All of these women seem to fit neatly into the upscale feminist mold. All between thirty and fifty-five years of age, they lead comfortably middle-class, even conventional, lives. All are married, and all work, although not all have worked full-time throughout their adult lives. All but one have children. Their lives resemble those of millions of other accomplished and well-educated American women who are struggling to combine work and family. Each, in her own way, has a strong sense of social responsibility to those less fortunate than herself. Each cares deeply about offering younger women expanded opportunities to become all that they may be. All, through work, friends, and family connections, know women who are in desperate need of social policies to help them cope with their lives and, especially, to raise their children.

Yet three of these four women do not call themselves feminists, and Nancy, the exception, calls herself a feminist primarily because she views feminism as an integral part of a larger program for greater social and economic equality for the American people in general. Nancy, no less than the others, continues to cherish a complex story of the many things it means to be a woman and, especially, the many stories of how women grow up to be themselves. No more than the others does she recognize herself in the feminist stories of heterosexuality as a male conspiracy to keep women in their place.4 As women who enjoy men and love the fathers, brothers, husbands, and sons in their lives, they do not see men as The Enemy.

If many women who fit the typical upscale feminist profile are uncomfortable with the feminist label, what about the countless other women who do not fit the profile at all? What about Verna, who pumps gas at a Chevron station in Atlanta? Between ringing up her customers' change, Verna watches the talk shows. One day she exploded to Michael Skube of the Atlanta Journal and Constitution about the women who had been complaining about "patriarchy" and "gender" on the Geraldo show. "Some of them people got to get them a life," she informed Skube, before asking him if his wife was one of "them." And when he asked whom she meant by "them," she responded with a burst of laughter. "You know, one of them nuts" — her word for feminists.5

Maggie Richards, now in her mid-forties, grew up in urban middle-class comfort, but her marriage to a rancher led her to the wild, arresting country of northeastern New Mexico. Tough, independent, and strikingly beautiful with a mane of fiery red hair, Maggie initially found the transition to rancher's wife more than she had bargained for. In the small community in which the Richards live, everyone ranches, and, as in other farming communities, men's and women's roles remain close to the traditional division of labor that took men to the fields and left women in the kitchen. Maggie had not come to New Mexico to be left in the kitchen, and, after a brief attempt to adjust to local customs, she tried to explain her feelings about them to her husband. It was not the work of housekeeping that she objected to, she told him, but the pointlessness. How, she asked, would he feel "if you put up a fence, and during the night it was torn down, and the next day you had to put it up all over again? If day after day, all you ever did was to rebuild the same fence?" He got the point. Since then, Maggie has ranched with the men, riding long hours in the saddle. It took the men longer than it took her husband to get the point. And, as he gradually turned more and more of the running of the ranch over to her, the men responded with mutterings and covert challenges. She held her ground, and they learned to accept her as boss. But Maggie scoffs at the idea that she might call herself a feminist. As far as she is concerned, feminism has nothing to do with her life, and feminists, whom she views as soft as well as softheaded liberals, would not last two days on her ranch.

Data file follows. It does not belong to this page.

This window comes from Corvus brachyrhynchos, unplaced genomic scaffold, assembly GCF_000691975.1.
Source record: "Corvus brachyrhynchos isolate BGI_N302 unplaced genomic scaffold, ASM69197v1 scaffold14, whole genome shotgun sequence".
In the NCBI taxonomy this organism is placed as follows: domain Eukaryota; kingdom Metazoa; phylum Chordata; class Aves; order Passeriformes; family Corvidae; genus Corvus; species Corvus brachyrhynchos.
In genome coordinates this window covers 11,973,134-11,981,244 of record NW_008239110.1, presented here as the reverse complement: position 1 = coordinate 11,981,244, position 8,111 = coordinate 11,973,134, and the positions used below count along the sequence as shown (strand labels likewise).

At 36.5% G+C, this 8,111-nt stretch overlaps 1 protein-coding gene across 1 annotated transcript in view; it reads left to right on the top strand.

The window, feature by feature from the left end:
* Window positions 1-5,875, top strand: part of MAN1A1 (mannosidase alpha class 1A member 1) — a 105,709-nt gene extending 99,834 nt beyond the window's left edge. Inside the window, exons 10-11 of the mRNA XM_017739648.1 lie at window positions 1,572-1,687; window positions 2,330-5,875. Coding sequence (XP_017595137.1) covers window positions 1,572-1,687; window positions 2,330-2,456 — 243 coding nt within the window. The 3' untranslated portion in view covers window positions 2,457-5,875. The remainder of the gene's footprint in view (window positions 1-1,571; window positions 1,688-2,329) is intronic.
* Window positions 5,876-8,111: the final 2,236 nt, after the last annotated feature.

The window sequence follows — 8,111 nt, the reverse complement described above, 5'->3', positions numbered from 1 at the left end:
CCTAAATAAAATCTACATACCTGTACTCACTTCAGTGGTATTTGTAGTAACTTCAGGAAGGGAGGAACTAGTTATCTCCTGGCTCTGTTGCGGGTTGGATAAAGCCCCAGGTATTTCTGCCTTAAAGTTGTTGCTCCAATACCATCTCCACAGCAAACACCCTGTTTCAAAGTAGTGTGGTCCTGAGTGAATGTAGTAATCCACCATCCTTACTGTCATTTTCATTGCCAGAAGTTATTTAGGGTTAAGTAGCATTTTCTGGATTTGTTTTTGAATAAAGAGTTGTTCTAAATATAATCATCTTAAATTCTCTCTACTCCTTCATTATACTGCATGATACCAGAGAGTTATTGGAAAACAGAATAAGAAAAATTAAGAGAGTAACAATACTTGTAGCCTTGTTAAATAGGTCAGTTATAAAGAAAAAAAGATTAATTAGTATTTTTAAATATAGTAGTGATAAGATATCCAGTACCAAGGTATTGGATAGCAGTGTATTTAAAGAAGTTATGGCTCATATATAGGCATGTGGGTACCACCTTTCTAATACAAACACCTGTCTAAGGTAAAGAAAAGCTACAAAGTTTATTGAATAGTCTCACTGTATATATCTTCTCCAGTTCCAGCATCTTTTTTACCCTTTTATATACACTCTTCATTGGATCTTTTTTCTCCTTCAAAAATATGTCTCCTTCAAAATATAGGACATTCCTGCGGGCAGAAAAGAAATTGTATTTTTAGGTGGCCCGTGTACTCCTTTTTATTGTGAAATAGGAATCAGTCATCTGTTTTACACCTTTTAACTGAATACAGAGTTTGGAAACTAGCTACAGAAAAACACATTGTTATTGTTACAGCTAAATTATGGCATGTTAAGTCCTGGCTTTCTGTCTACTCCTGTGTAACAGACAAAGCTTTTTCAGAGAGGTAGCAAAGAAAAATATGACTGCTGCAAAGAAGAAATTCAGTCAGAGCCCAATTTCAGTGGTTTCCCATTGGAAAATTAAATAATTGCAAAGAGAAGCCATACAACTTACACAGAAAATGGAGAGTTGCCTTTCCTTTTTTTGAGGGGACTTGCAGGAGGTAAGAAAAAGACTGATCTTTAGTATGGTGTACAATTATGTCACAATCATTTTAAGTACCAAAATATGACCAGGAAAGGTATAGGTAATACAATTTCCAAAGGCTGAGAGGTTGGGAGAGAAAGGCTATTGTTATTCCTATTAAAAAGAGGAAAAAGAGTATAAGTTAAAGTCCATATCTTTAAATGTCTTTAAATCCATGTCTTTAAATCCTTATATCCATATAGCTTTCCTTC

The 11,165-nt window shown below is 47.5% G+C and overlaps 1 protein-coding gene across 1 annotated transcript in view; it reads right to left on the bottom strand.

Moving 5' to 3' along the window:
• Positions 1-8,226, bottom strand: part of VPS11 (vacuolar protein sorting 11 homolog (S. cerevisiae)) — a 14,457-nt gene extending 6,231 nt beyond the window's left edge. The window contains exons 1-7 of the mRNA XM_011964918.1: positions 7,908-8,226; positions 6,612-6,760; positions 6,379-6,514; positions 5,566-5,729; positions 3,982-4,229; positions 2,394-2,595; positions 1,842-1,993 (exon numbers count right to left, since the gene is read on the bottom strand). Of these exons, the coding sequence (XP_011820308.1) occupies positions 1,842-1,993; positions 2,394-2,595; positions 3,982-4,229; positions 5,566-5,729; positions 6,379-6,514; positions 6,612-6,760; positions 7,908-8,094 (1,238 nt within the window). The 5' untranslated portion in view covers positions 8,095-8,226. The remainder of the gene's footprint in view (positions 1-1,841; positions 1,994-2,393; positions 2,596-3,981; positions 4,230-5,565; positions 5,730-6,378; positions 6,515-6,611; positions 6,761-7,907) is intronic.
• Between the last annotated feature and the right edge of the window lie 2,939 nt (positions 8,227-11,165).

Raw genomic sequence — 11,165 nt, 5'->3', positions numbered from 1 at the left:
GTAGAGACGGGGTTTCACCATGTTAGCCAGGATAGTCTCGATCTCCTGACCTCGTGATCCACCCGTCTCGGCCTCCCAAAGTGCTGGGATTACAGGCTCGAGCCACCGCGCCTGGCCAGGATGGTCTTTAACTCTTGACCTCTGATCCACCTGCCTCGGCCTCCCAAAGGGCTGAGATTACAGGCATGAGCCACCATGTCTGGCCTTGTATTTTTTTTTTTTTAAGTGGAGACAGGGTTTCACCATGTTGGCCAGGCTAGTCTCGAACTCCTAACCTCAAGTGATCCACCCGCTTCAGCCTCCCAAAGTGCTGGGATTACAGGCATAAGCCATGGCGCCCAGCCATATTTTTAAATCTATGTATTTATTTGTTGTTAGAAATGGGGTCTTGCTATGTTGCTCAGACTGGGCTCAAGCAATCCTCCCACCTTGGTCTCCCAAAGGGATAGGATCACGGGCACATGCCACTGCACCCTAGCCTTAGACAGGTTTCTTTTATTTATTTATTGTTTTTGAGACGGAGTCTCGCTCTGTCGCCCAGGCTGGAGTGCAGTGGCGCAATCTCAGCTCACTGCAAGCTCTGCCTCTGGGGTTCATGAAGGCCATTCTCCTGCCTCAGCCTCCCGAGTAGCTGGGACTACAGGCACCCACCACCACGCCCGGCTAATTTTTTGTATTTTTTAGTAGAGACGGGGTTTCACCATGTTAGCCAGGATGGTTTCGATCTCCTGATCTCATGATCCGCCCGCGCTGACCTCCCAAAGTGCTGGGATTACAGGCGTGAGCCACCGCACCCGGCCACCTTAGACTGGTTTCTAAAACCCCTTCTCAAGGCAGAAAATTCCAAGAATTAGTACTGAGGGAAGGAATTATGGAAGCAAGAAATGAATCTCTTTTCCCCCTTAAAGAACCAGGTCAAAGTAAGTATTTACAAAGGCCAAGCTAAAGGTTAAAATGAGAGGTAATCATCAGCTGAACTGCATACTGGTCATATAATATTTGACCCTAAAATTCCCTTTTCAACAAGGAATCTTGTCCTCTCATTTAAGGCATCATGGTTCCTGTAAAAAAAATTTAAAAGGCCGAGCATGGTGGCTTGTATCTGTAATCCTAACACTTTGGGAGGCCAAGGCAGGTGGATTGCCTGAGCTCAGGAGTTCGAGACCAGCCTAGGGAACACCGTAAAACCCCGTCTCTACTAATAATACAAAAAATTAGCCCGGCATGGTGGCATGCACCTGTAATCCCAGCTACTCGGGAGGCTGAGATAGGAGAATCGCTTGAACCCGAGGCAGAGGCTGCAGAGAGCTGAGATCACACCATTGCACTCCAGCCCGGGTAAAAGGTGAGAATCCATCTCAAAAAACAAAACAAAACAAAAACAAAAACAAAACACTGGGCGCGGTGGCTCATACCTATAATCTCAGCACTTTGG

Gloria Patterson grew up in a large African-American family of eleven children in low-country Georgia. Restive under the watchful eyes of her father, a Methodist minister, as soon as she finished high school she took off for New York with her boyfriend, Bobby, to taste the freedom of city life. It would be hard to identify a woman's issue about which Gloria does not have direct or indirect experience. After she and Bobby, who had become a policeman, married and had a child, he increasingly succumbed to the city's lurking temptations, especially women and drugs. Having a baby to care for, Gloria determined to put up with as much as she could. She hated the infidelity, resented his addiction to expensive clothes, and worried that his dabbling in drugs and gambling would lead to serious trouble. Many of the guys back home in Savannah did not behave much better than her husband, and she knew plenty of women who had survived worse. Then one day, Bobby hit her. That, she told him, she would not tolerate. He knew she meant what she said, and life returned to normal. But, as she tells it, the strain of the job and perhaps some lingering guilt about cheating on her got to him, and a couple of months later he hit her again. She waited until he had gone out, gathered up the baby, and left. She knew then that the marriage was over, although not until two years later did she get a formal divorce. Not being able to support herself and the baby on her own wages, much less afford day care, Gloria went home to Georgia, where she lived for a time with her parents and eventually married an old childhood sweetheart. Her second marriage has been happy, but she has seen her female relatives and friends subjected to more than enough sexual brutality and abuse to last a lifetime. Gloria's account of her marriage strongly resembles that of many other African-American women with whom I have spoken, although the specifics vary from woman to woman. Many of the others, however, have not been as fortunate as she in making a happy second marriage, and as black men are having an increasingly difficult time finding secure employment, more and more black women are not remarrying or are never marrying at all.